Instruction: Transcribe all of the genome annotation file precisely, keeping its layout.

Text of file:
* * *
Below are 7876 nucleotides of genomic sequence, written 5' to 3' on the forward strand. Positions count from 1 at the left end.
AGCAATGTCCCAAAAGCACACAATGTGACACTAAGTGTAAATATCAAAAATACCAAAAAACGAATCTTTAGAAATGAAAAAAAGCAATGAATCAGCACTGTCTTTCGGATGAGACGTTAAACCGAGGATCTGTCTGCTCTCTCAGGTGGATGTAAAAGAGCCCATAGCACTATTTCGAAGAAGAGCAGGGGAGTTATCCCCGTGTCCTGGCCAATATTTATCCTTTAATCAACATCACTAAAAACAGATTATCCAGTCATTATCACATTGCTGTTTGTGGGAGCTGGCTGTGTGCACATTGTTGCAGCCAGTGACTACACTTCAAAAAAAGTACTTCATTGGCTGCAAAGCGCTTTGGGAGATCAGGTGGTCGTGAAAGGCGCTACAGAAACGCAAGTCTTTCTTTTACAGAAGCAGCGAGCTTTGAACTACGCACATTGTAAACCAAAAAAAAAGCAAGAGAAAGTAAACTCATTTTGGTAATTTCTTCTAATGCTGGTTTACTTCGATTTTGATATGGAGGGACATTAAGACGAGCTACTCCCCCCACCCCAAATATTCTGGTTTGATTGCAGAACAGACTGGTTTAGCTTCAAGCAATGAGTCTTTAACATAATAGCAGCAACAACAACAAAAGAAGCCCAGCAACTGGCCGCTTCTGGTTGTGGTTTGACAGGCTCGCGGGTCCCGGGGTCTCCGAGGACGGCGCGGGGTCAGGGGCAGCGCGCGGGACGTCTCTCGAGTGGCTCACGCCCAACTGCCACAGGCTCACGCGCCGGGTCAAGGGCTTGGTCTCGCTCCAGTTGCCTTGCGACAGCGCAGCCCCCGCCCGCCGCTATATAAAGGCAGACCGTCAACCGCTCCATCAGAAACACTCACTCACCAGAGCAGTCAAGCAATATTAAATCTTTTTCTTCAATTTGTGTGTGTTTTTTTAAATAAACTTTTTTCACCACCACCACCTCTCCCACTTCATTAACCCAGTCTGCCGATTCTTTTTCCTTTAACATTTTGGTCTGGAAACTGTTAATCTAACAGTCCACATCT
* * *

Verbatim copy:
Below are 7876 nucleotides of genomic sequence, written 5' to 3' on the forward strand. Positions count from 1 at the left end.
AGCAATGTCCCAAAAGCACACAATGTGACACTAAGTGTAAATATCAAAAATACCAAAAAACGAATCTTTAGAAATGAAAAAAAGCAATGAATCAGCACTGTCTTTCGGATGAGACGTTAAACCGAGGATCTGTCTGCTCTCTCAGGTGGATGTAAAAGAGCCCATAGCACTATTTCGAAGAAGAGCAGGGGAGTTATCCCCGTGTCCTGGCCAATATTTATCCTTTAATCAACATCACTAAAAACAGATTATCCAGTCATTATCACATTGCTGTTTGTGGGAGCTGGCTGTGTGCACATTGTTGCAGCCAGTGACTACACTTCAAAAAAAGTACTTCATTGGCTGCAAAGCGCTTTGGGAGATCAGGTGGTCGTGAAAGGCGCTACAGAAACGCAAGTCTTTCTTTTACAGAAGCAGCGAGCTTTGAACTACGCACATTGTAAACCAAAAAAAAAGCAAGAGAAAGTAAACTCATTTTGGTAATTTCTTCTAATGCTGGTTTACTTCGATTTTGATATGGAGGGACATTAAGACGAGCTACTCCCCCCACCCCAAATATTCTGGTTTGATTGCAGAACAGACTGGTTTAGCTTCAAGCAATGAGTCTTTAACATAATAGCAGCAACAACAACAAAAGAAGCCCAGCAACTGGCCGCTTCTGGTTGTGGTTTGACAGGCTCGCGGGTCCCGGGGTCTCCGAGGACGGCGCGGGGTCAGGGGCAGCGCGCGGGACGTCTCTCGAGTGGCTCACGCCCAACTGCCACAGGCTCACGCGCCGGGTCAAGGGCTTGGTCTCGCTCCAGTTGCCTTGCGACAGCGCAGCCCCCGCCCGCCGCTATATAAAGGCAGACCGTCAACCGCTCCATCAGAAACACTCACTCACCAGAGCAGTCAAGCAATATTAAATCTTTTTCTTCAATTTGTGTGTGTTTTTTTAAATAAACTTTTTTCACCACCACCACCTCTCCCACTTCATTAACCCAGTCTGCCGATTCTTTTTCCTTTAACATTTTGGTCTGGAAACTGTTAATCTAACAGTCCACATCT